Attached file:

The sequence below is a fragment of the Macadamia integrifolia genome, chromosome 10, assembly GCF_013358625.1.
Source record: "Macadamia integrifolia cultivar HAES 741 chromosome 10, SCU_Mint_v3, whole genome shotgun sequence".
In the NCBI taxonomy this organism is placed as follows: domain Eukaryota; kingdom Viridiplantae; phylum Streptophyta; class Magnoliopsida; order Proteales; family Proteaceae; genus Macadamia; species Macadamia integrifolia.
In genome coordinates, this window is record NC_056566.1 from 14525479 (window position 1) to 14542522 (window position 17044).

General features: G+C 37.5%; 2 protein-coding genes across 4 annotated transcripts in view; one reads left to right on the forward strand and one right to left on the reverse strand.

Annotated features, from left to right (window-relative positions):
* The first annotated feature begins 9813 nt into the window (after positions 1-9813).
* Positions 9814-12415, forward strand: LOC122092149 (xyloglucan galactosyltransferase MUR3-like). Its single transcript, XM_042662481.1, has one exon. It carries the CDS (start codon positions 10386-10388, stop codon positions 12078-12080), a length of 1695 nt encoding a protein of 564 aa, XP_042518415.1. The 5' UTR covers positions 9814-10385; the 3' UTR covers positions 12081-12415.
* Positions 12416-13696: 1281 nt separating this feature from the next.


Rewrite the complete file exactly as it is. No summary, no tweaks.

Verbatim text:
The sequence below is a fragment of the Macadamia integrifolia genome, chromosome 10, assembly GCF_013358625.1.
Source record: "Macadamia integrifolia cultivar HAES 741 chromosome 10, SCU_Mint_v3, whole genome shotgun sequence".
In the NCBI taxonomy this organism is placed as follows: domain Eukaryota; kingdom Viridiplantae; phylum Streptophyta; class Magnoliopsida; order Proteales; family Proteaceae; genus Macadamia; species Macadamia integrifolia.
In genome coordinates, this window is record NC_056566.1 from 14525479 (window position 1) to 14542522 (window position 17044).

General features: G+C 37.5%; 2 protein-coding genes across 4 annotated transcripts in view; one reads left to right on the forward strand and one right to left on the reverse strand.

Annotated features, from left to right (window-relative positions):
* The first annotated feature begins 9813 nt into the window (after positions 1-9813).
* Positions 9814-12415, forward strand: LOC122092149 (xyloglucan galactosyltransferase MUR3-like). Its single transcript, XM_042662481.1, has one exon. It carries the CDS (start codon positions 10386-10388, stop codon positions 12078-12080), a length of 1695 nt encoding a protein of 564 aa, XP_042518415.1. The 5' UTR covers positions 9814-10385; the 3' UTR covers positions 12081-12415.
* Positions 12416-13696: 1281 nt separating this feature from the next.